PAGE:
I'm not the most political person--though I loved West Wing. Today I ran across an article about Presidential hopeful Rudy Giuliani of interest to children of divorce:
RUDY'S FAMILY VALUES
Mar 6, 2007
Back when he was mayor, Rudy Giuliani made a very good point: "75 percent of adolescents charged with murder grew up without fathers. ... "(I)f you wanted a social program that would really save these kids ... I guess the social program would be called fatherhood."
This week Rudy made another good point: "(B)lended families are challenges, sometimes they are. And the challenges are best worked on in private."
Painful is the only word to describe what it was like for the rest of us to
watch as Andrew Giuliani, America's mayor's 21-year-old Duke sophomore son, stepped up to tell his truth to The New York Times: that he would not be campaigning for his dad. "There's obviously a little problem that exists between me and his wife," the younger Mr. Giuliani said. "And we're trying to figure that out. But as of right now it's not working as well as we would like.
Privacy is an important family value, but it is not more important than listening to children of divorce as they struggle to tell their side of the story.
There is a larger truth here that bears some attention. Illegitimacy is how
poor kids lose their fathers. Divorce (and yes, remarriage) is how too many
middle-class kids do.
For Andrew is not alone. One study of mostly white, middle-class adults whose parents divorced when they were kids found that the vast majority reported distant relationships with their fathers. A review of the social science in the Journal of Marriage and Family concluded that it's not just single unwed mothers whose kids struggle: "(M)ost researchers reported that stepchildren were similar to children living with single mothers on the preponderance of outcome measures and that stepchildren generally were at greater risk for problems than were children living with both of their parents."
Yes, remarriage, and the blended families it creates, can bring new possibilities of warm family relations, and the many divorced fathers and stepparents who've succeeded in rebuilding warm family ties deserve credit. But too often the blending process produces painful loyalty conflicts instead.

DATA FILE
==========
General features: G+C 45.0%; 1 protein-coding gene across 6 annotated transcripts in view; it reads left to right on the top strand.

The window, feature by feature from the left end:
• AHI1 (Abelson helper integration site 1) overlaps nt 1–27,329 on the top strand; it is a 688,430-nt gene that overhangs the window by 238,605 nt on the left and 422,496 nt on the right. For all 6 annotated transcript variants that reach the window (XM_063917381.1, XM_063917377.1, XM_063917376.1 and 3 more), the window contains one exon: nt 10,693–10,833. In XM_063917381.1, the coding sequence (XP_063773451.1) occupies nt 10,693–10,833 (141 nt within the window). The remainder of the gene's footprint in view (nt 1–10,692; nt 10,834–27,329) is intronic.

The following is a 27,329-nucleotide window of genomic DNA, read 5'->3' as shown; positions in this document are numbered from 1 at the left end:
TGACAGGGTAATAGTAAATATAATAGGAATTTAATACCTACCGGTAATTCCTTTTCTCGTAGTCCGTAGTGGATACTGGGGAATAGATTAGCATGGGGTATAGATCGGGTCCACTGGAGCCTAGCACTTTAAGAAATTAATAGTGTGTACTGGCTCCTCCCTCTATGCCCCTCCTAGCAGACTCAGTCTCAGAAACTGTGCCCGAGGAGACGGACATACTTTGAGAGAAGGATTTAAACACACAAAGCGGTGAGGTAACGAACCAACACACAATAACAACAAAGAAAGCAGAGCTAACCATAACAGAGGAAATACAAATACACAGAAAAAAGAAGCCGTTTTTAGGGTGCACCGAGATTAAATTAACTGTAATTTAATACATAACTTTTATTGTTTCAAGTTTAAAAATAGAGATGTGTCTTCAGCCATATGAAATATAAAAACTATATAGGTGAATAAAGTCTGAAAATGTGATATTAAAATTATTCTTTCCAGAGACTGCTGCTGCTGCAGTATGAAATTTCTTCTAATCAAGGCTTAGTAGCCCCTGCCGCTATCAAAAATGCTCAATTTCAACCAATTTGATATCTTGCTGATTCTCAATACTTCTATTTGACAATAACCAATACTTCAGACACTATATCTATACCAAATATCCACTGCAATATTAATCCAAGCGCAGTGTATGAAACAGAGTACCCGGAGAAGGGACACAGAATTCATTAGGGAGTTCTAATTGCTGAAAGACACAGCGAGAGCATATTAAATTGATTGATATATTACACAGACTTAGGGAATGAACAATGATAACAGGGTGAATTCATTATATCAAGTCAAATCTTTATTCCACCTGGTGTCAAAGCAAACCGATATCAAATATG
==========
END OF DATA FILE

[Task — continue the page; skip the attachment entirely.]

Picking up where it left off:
What can be more painful for any child than feeling that your father has chosen his new wife over you?
This being a two-year-long presidential cycle, many focus on what the latest in the Giuliani family saga means for Rudy's candidacy. National Journal's Hotline speculated: "It may be unfair, but almost nothing reflects personal character better than -- or more accurately than -- your family. We think: If Giuliani is disqualified by Republicans, it'll be because the sturdy stature of his character collapses, not because he is pro-choice."
Newsweek's recent poll suggests just the opposite: that the 58 percent of Republican and Republican-leaning voters who self-identify as "social conservatives" are far more concerned about public positions on abortion, gay marriage and gun control (with between 30 percent to 50 percent saying social liberal views would make them less likely to support Rudy). Still, it can't help Rudy to have this reminder now that his family life can make Hillary's look good. Or for us to imagine what it would be like to have him face Barack Obama (news, bio, voting record), a husband, father and fatherless son in the general election. Divorced Dad vs. Deserted Son. What psychodramas lie ahead!
For the rest of us, who are not all politics all the time, there's a different bottom line. Rudy was right back in the '90s: Fathers matter. And I hope he finds a way to make this thing right, too. There's a big truth on painfully public display: It's hard to be both a good husband and a good father if you're not married to the mother of your children.